How to Use Evernote for Your Small Business

Technology should simplify your life, yet the sheer number of online and mobile tools out there can make running a business seem more complicated than ever. For starters, how the heck are you supposed to keep track of everything?

That’s where a software suite like Evernote can come in handy. Evernote is a note-taker, a daily planner, an organizer, a project manager, and a teamwork facilitator all rolled into one. The basic version is free; the premium version (which costs $5 per month or $45 per year) offers larger uploads, offline functionality, and other upgrades.

The Intuit Small Business Blog recently asked Nick Narodny, a co-founder and the senior VP of business training at Grovo, how small-business owners can use Evernote to stay organized. He offered these three smart, simple ideas:

1. Take meeting notes. “Note” is right there in the name, yet Narodny thinks too many Evernote users don’t take full advantage of its note-taking features. Narodny says he particularly likes the Notebooks feature, which forces him to organize his notes so that they make sense now and later.

“Before Evernote, I would use Google Docs for my meeting note-taking, but I found that the document would be lost forever because it is difficult to find if you can’t remember the name,” Narodny says. “It may sound simple, but the fact that Evernote forces you to choose a notebook before you write a note makes finding notes later much easier.”

With Evernote, you can clip and save web content; you can scan or print to Evernote from offline sources; and you can take photos with your smartphone and add them directly to a notebook. You can also share notes and collaborate with employees and partners. The search tool makes it easy to find what you’re looking for (it will even look for handwritten text in a scanned image).

2. Make it your virtual filing cabinet. “Every business owner’s worst nightmare is getting into a contract dispute and not being able to find the original paperwork,” Narodny says. “That’s why we have seen many small-business owners using Evernote as their virtual filing cabinet.”

To facilitate this, the Stacks feature lets you store related notebooks together, which adds another degree of order to information (instead of allowing everything pile up in an unproductive mess). Narodny offers specific examples of how small businesses can use Evernote as a filing cabinet:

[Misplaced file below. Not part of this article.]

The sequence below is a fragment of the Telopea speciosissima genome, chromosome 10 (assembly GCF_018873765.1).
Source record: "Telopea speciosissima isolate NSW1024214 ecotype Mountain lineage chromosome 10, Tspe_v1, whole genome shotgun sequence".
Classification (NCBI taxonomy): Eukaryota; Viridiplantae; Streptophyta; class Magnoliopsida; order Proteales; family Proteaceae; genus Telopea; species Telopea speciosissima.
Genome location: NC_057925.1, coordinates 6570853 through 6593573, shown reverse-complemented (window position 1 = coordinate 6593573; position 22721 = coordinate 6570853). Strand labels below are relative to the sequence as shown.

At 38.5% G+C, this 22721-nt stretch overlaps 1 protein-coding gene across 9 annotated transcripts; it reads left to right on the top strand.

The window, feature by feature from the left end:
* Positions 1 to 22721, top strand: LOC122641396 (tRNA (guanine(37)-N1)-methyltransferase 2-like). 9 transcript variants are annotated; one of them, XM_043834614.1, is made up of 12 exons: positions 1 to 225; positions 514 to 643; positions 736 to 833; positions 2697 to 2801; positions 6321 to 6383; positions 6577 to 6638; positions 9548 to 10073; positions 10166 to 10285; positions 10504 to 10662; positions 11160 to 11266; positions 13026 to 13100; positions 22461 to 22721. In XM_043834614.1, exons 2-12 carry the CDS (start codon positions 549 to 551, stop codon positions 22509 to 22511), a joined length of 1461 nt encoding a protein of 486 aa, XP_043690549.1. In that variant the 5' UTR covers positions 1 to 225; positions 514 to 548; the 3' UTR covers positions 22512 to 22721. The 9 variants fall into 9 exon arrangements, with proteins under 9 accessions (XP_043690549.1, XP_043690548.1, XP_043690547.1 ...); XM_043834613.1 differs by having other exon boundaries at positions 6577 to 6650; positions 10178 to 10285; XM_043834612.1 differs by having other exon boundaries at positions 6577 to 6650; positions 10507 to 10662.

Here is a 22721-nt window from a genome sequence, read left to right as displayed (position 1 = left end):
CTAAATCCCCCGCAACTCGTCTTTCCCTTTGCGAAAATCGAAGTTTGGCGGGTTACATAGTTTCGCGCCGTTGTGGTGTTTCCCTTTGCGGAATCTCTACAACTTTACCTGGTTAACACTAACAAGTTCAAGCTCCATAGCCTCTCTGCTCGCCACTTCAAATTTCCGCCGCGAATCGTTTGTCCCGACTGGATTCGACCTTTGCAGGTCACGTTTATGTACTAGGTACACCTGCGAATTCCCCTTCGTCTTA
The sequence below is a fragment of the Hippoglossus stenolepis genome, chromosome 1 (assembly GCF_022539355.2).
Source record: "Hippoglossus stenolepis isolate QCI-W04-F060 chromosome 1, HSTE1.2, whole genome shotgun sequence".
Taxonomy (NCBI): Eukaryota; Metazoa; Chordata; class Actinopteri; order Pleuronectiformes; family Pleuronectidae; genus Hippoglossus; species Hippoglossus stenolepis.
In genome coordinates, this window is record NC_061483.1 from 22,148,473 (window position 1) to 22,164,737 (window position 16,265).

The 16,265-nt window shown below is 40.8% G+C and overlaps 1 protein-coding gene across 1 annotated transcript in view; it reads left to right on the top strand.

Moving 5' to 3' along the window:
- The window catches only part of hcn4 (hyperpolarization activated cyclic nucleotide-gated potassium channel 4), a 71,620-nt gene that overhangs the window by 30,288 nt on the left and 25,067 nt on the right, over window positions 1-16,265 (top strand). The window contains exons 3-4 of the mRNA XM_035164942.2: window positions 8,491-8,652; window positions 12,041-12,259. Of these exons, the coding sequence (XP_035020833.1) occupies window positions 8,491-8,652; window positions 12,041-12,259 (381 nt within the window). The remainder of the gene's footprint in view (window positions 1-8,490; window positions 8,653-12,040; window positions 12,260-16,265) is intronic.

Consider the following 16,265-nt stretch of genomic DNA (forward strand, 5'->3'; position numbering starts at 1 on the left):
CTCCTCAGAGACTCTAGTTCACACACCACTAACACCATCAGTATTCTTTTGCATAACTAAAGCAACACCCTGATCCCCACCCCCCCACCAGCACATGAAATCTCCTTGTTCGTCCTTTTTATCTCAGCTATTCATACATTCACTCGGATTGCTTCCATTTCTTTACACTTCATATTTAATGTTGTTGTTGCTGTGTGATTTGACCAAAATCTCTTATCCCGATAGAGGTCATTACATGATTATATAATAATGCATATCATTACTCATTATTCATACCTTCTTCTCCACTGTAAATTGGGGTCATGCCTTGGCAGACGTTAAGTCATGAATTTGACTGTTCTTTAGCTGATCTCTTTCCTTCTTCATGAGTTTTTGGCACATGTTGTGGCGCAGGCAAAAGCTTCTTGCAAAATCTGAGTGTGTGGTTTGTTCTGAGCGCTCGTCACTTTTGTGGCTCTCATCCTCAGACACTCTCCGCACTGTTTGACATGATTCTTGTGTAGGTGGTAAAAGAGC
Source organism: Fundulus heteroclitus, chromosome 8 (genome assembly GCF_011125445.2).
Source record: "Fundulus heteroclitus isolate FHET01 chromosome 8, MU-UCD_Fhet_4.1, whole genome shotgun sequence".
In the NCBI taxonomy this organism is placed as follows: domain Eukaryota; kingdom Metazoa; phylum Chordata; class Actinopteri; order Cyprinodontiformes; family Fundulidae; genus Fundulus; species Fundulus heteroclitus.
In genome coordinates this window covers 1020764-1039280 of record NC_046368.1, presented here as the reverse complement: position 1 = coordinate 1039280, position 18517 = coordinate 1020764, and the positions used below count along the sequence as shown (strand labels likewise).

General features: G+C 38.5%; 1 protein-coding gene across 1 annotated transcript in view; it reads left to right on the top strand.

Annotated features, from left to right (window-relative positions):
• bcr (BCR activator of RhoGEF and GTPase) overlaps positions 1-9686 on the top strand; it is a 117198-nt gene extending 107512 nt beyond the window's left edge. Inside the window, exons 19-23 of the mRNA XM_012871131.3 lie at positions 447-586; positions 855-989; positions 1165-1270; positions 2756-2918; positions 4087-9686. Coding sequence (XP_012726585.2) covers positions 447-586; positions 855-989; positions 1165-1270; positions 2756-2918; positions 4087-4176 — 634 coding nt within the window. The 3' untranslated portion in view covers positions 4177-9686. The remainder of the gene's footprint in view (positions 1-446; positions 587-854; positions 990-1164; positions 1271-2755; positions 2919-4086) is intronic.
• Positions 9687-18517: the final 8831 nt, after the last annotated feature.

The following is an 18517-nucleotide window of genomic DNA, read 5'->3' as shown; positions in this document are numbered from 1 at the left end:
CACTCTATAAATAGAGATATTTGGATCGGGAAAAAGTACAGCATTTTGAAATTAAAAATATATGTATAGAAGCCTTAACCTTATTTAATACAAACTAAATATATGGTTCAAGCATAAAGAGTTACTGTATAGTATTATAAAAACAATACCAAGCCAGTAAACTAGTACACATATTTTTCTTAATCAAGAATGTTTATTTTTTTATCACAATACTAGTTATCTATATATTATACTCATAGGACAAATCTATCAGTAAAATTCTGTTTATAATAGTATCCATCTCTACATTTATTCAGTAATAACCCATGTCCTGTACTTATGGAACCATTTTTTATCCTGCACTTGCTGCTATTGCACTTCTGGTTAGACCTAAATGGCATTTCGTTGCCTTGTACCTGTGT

• Create a “clients” stack and a notebook for each client name, then tag related documents (such as contracts and receipts) so that you can easily pull these up as needed.
  • Create a “conferences” stack and a notebook for each event you attend. Include notes and photos or scans of business cards, then tag them so that you can quickly search and find them later.
  • Create a “blog” stack and notebooks to track ideas for future posts. Tag them with keywords such as “tweet” or “long post” so that you can quickly recall the ideas when you’re ready to write.

3. Manage projects on the go. Narodny’s favorite Evernote feature is the ability to sync his account across various computers and devices. He can view and update content from his desktop, laptop, iPad, or smartphone. “This is a godsend for project management in any office, but especially for small-business owners who don’t sit behind a desk all day,” he says.

This applies not just to active projects, but also to “old” business. The power to recall prior work at a moment’s notice can save time and money while preventing duplicate efforts. “We have seen contractors and franchise owners create homes or restaurants using Evernote and then recall their notes months later while building a second, similar project,” Narodny says.

Want even more Evernote advice? Grovo has a complete menu of short video lessons. (It’s free to sign up.) Also check out Evernote’s tutorial on getting started.

About Kevin Casey

Kevin Casey is a regular contributor here, at InformationWeek and elsewhere. Find him on Twitter @kevinrcasey.
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